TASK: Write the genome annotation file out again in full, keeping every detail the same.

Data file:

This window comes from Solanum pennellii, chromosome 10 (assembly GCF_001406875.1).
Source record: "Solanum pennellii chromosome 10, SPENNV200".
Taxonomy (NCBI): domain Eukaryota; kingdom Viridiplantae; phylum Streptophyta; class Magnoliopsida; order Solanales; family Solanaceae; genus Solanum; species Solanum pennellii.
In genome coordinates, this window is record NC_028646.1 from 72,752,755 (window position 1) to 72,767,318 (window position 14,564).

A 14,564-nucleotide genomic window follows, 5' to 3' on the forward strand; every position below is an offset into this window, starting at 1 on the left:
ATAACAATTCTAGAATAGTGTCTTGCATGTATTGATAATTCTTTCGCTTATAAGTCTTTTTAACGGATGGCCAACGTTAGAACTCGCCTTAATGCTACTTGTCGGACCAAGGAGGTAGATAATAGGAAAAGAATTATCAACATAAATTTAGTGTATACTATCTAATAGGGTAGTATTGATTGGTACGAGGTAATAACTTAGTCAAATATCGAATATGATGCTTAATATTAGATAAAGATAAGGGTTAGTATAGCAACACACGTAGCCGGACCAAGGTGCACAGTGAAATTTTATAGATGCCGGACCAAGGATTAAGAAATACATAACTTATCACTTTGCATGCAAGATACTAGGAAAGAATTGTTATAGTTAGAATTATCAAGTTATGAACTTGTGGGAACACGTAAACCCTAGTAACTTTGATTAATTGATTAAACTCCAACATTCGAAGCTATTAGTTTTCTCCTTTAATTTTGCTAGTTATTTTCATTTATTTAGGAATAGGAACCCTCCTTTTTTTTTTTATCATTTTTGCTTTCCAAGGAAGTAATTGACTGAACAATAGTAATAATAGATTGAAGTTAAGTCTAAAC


This window comes from Solanum pennellii, chromosome 10 (assembly GCF_001406875.1).
Source record: "Solanum pennellii chromosome 10, SPENNV200".
Taxonomy (NCBI): domain Eukaryota; kingdom Viridiplantae; phylum Streptophyta; class Magnoliopsida; order Solanales; family Solanaceae; genus Solanum; species Solanum pennellii.
In genome coordinates, this window is record NC_028646.1 from 72,752,755 (window position 1) to 72,767,318 (window position 14,564).

A 14,564-nucleotide genomic window follows, 5' to 3' on the forward strand; every position below is an offset into this window, starting at 1 on the left:
ATAACAATTCTAGAATAGTGTCTTGCATGTATTGATAATTCTTTCGCTTATAAGTCTTTTTAACGGATGGCCAACGTTAGAACTCGCCTTAATGCTACTTGTCGGACCAAGGAGGTAGATAATAGGAAAAGAATTATCAACATAAATTTAGTGTATACTATCTAATAGGGTAGTATTGATTGGTACGAGGTAATAACTTAGTCAAATATCGAATATGATGCTTAATATTAGATAAAGATAAGGGTTAGTATAGCAACACACGTAGCCGGACCAAGGTGCACAGTGAAATTTTATAGATGCCGGACCAAGGATTAAGAAATACATAACTTATCACTTTGCATGCAAGATACTAGGAAAGAATTGTTATAGTTAGAATTATCAAGTTATGAACTTGTGGGAACACGTAAACCCTAGTAACTTTGATTAATTGATTAAACTCCAACATTCGAAGCTATTAGTTTTCTCCTTTAATTTTGCTAGTTATTTTCATTTATTTAGGAATAGGAACCCTCCTTTTTTTTTTTATCATTTTTGCTTTCCAAGGAAGTAATTGACTGAACAATAGTAATAATAGATTGAAGTTAAGTCTAAAC